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New documentary starring Idris Elba focuses on gold’s history, impact

Documentary screening in Johannesburg

Photo by Creamer Media's Tasneem Bulbulia

Idris Elba learns about mining automation

14th November 2023

By: Tasneem Bulbulia

Senior Contributing Editor Online

     

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Industry organisation the World Gold Council (WGC) has released a new documentary, titled ‘Gold: A Journey with Idris Elba’, created in partnership with Pioneer Productions.

The documentary was commissioned to support the WGC in its ambition to help the world understand the value of gold.

Speaking to Mining Weekly on November 14, WGC CFO Terry Heyman explains that the organisation has released many reports about economic significance of the sector, such as the $57-billion spent on communities and countries where gold mining occurs in 2022, and a documentary was perceived as ideal for such messages to reach a broader audience, and to start a dialogue around this.

It would also inform them of how the sector has changed and what modern gold mining looks like currently, as well as the positive role it plays globally, he adds. 

In the documentary, movie star Elba explores the history of gold, as well as the relationships and impacts engendered from this precious metal – spanning from beauty, to health, community, power, sustainability, technology and financial security.

The documentary takes a global view, visiting strategic gold mining locations to showcase how the precious metal has shaped these regions, as well as future endeavours. This entails considerable coordination, with Heyman highlighting that member companies were actively involved, and supportive of production occurring at their mining sites.

In Canada, Elba travels 3.2 km underground to witness how ore is mined, and on the surface, observes the separation of gold from the ore via chemical extraction and then watches it being produced into a $1-million gold bar.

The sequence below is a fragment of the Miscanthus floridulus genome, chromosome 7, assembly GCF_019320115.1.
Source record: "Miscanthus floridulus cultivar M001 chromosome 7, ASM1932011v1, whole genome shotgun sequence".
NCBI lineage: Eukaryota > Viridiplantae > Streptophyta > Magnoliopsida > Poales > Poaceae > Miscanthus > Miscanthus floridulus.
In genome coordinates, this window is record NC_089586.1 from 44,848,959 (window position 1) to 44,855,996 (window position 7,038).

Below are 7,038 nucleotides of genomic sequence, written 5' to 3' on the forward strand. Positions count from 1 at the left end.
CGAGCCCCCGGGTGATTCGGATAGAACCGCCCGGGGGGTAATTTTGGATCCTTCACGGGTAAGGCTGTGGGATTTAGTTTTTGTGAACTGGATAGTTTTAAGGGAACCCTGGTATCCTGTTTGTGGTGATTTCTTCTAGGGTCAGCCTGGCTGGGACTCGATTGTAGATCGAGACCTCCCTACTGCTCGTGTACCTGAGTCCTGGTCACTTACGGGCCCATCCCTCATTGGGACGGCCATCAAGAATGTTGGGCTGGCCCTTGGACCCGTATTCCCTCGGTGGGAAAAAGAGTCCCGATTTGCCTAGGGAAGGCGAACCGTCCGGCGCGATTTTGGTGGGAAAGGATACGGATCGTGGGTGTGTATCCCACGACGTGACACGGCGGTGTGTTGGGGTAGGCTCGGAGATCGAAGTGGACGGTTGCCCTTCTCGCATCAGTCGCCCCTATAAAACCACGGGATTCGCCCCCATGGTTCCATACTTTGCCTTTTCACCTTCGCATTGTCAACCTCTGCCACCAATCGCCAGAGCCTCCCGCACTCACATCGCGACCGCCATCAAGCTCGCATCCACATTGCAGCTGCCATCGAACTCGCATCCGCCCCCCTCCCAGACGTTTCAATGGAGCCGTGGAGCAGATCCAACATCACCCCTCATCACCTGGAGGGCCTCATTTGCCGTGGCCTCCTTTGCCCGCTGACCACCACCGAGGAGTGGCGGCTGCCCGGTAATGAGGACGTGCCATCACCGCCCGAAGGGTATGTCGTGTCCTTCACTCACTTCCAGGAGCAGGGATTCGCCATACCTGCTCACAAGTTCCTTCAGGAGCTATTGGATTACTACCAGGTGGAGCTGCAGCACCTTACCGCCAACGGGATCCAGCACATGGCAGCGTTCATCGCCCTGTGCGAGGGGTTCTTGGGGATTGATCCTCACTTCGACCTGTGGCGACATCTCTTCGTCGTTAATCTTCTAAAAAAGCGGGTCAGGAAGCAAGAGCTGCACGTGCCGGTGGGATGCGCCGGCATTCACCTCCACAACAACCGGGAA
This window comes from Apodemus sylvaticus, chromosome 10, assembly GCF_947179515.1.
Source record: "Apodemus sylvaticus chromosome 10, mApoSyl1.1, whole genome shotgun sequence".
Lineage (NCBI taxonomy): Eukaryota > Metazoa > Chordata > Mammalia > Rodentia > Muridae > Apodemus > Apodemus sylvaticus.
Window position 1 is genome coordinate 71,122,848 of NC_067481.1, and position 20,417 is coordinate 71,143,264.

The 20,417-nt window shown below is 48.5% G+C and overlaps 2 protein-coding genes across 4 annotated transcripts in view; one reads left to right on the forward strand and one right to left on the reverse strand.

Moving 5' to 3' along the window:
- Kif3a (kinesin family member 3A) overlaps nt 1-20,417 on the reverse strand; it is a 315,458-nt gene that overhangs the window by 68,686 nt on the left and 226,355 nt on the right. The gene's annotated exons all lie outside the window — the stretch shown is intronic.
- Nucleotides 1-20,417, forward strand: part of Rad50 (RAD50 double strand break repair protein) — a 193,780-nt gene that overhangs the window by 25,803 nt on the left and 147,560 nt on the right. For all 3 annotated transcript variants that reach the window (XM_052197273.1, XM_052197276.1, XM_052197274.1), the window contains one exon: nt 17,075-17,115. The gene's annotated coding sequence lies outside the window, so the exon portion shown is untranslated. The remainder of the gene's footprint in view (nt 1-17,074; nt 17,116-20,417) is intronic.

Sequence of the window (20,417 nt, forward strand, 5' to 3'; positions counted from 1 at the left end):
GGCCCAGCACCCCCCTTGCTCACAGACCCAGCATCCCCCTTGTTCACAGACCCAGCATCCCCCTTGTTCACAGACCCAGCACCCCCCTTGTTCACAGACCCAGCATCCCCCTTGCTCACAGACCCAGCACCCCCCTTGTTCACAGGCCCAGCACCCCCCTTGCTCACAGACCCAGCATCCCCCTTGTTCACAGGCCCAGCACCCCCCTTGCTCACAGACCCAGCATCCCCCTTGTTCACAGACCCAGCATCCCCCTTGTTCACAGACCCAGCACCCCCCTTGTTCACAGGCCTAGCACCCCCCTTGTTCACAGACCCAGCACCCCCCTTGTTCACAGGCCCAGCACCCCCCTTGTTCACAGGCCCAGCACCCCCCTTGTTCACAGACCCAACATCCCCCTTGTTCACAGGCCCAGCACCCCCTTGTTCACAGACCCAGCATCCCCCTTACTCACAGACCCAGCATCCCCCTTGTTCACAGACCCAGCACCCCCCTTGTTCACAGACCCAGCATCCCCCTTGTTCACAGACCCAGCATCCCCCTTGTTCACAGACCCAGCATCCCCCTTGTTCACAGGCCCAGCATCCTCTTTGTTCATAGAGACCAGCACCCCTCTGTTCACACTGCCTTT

The versatility of gold is highlighted at a wedding in India, with it standing as symbol of beauty, purity and financial security, and the precious metal also playing a pivotal role in the ceremony. 

In Ghana, Elba gets in touch with his heritage (his mother is Ghanaian), and unpacks how gold has lifted the Ashanti region economically and how it serves as a symbol of power and spirituality for its king and chiefs.

In the US, it shows how the 1800s gold rush transformed the region that is now San Francisco, and how this also benefited other industries, such as stimulating demand for Levi’s jeans, owing to their durability for miners.

In South Africa, it delves into gold’s role as the “engine” of the Apartheid economy, the dire working conditions of Black workers and how they used their striking power to bring this industry to a halt and deal a blow to the regime.

It also touches on how the country’s energy challenges are being mitigated by gold mining companies through renewable energy.

The documentary also looks at how automation is driving safety and gender parity in the South African gold mining industry.

Meanwhile, energy sustainability is further explored in the Democratic Republic of Congo, where the hydropower being harnessed by Barrick Gold’s Kibali mine is shown, with power also being supplied to the surrounding community, which is expected to continue even after the mine closes.